24. As the ACMA has contracted a service provider to establish, operate and keep the Register on its behalf, at a day-to-day operational level, the ACMA is more directly involved in: education and awareness raising activities; managing the contract with the Register Operator; administering the cost recovery arrangements; and investigating complaints about possible breaches of the legislation and taking enforcement action where appropriate.

25. Overall, the ACMA has implemented arrangements that effectively support its regulatory oversight of the Register. Registration uptake has met the ACMA's expectations and the promotional and awareness raising activities have been relatively effective in maintaining a high level of consumer awareness and interest in the Register, and developing telemarketers' understanding of the DNCR Scheme.

26. Research conducted by the ACMA indicates that consumers are generally satisfied with the registration process as are telemarketers with the process for submitting call lists for checking (washing) to identify those numbers on the Register.

27. Despite these results, the ACMA's research also shows that the promotional activities have been limited in effectively educating consumers on how the Register and the DNCR Scheme operate. Without an understanding of the types of calls that a registrant may continue to receive, how long it takes for a registration to take effect and the duration of the registration period, there is an increased risk that consumers could make misinformed complaints and be dissatisfied with the effectiveness of the Register in reducing unwanted calls.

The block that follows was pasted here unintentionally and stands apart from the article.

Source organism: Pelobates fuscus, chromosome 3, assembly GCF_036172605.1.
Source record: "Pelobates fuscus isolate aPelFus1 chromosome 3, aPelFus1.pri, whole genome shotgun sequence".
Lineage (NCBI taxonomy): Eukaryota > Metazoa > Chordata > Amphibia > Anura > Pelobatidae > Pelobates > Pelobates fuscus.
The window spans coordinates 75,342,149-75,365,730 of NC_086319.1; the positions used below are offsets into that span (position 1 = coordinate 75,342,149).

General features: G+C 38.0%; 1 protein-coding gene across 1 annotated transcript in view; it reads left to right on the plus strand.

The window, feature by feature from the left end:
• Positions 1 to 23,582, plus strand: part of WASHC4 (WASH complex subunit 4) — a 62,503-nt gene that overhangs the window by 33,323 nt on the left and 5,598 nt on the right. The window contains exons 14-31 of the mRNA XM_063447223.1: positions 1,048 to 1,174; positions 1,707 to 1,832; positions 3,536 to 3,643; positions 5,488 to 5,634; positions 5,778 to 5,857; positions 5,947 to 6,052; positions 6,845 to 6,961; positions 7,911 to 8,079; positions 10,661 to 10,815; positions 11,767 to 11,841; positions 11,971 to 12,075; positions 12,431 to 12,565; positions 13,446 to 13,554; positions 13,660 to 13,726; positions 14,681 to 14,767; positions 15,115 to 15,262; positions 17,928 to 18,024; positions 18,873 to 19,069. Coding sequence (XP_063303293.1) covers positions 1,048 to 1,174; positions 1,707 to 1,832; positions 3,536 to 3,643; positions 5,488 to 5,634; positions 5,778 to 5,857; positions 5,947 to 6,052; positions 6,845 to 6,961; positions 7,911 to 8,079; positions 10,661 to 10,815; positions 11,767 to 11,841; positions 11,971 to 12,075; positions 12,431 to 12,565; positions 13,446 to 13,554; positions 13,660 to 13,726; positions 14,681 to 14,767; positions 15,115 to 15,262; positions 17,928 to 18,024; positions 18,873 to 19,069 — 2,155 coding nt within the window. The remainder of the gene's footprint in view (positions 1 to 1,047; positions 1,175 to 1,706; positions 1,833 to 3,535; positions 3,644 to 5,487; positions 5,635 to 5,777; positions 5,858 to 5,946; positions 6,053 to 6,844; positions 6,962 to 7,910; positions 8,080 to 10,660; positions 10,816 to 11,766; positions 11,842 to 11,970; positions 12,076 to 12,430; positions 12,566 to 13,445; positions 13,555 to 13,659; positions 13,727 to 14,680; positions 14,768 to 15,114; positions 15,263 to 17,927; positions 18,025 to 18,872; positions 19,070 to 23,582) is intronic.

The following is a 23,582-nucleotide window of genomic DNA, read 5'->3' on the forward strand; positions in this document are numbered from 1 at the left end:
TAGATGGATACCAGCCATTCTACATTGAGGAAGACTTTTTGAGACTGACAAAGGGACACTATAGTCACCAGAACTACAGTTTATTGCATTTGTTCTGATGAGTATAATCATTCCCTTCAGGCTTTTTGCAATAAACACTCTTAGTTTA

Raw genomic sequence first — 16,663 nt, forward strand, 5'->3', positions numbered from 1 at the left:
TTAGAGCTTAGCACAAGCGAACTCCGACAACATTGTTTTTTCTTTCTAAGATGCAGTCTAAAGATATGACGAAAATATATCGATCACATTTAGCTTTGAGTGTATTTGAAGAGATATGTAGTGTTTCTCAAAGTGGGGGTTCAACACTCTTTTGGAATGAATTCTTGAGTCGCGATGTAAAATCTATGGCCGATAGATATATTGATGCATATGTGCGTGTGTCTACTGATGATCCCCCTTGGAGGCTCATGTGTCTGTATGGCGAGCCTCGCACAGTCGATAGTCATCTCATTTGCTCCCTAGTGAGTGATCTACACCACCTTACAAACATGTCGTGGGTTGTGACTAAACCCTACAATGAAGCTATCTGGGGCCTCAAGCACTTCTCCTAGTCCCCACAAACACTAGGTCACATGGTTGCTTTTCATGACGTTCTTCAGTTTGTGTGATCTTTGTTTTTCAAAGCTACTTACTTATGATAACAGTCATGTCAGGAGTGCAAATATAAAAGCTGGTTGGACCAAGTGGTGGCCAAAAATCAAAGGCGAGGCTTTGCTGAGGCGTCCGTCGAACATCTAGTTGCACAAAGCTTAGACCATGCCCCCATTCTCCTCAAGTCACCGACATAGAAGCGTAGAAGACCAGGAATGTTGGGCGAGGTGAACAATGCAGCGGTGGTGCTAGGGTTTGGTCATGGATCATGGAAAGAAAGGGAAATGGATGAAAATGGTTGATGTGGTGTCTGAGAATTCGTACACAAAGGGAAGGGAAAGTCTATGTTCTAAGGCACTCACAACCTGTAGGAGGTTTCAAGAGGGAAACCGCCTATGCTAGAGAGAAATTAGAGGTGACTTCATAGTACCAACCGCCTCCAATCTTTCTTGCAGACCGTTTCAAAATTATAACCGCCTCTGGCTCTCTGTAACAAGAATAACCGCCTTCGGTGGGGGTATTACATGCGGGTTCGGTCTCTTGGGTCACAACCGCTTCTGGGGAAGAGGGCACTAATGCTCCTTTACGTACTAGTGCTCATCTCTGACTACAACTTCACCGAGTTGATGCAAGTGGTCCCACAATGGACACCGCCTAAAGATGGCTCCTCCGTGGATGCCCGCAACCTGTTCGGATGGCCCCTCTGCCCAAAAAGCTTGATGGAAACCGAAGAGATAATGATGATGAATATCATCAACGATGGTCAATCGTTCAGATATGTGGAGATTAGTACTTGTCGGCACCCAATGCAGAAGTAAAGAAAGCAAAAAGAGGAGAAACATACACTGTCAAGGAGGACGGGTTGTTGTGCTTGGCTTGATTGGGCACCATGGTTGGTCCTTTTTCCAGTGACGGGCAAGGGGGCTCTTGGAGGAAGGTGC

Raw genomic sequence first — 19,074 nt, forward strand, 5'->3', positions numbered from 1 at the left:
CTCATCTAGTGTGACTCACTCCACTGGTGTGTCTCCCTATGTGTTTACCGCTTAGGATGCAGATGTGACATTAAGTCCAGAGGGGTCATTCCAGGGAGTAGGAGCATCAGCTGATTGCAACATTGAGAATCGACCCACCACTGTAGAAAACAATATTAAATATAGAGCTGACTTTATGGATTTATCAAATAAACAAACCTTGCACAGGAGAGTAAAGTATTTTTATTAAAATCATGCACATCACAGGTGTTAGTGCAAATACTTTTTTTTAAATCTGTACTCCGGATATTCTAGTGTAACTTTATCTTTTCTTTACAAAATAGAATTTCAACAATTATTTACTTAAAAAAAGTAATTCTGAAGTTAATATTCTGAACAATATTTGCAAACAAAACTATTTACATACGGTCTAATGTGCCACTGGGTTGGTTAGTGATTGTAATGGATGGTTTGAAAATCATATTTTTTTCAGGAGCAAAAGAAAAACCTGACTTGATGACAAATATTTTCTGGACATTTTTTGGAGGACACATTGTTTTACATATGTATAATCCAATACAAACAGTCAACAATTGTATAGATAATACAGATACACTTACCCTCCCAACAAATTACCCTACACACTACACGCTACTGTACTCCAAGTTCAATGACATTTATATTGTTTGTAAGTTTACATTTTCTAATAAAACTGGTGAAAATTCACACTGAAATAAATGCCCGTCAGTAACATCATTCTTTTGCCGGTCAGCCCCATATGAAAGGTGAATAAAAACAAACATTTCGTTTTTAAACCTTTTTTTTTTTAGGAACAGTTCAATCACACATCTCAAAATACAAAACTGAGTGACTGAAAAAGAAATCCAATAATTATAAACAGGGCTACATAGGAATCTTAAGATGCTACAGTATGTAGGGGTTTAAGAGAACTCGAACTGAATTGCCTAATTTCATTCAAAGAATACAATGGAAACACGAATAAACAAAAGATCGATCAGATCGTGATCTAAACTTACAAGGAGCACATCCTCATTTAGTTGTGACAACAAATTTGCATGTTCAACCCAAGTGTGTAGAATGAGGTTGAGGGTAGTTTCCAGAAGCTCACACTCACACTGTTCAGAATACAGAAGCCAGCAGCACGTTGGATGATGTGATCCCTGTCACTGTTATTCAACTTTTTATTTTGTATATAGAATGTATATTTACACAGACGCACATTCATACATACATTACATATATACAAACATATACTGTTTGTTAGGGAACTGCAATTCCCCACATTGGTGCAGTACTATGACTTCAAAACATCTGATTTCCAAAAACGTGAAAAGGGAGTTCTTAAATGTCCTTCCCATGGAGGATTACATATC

Contract management

28. The Register Operator delivers services direct to the public and hosts and keeps the Register in its technology infrastructure on behalf of the ACMA. Given these arrangements, it is the ACMA's responsibility to remain accountable for all regulatory decisions and ensure that the Register Operator observes values relating to service delivery, such as being fair, effective and impartial.

29. The ACMA has implemented a structured approach to managing the contract with the Register Operator, which is established through clear performance expectations and complemented by a regular regime of reporting and monitoring. As a result, the relationship between the parties is well established. However, the ACMA's monitoring of the contractor's performance is largely reliant on the Register Operator reporting its performance against the contract performance standards correctly as it does not have in place regular processes to independently verify the Register Operator's performance.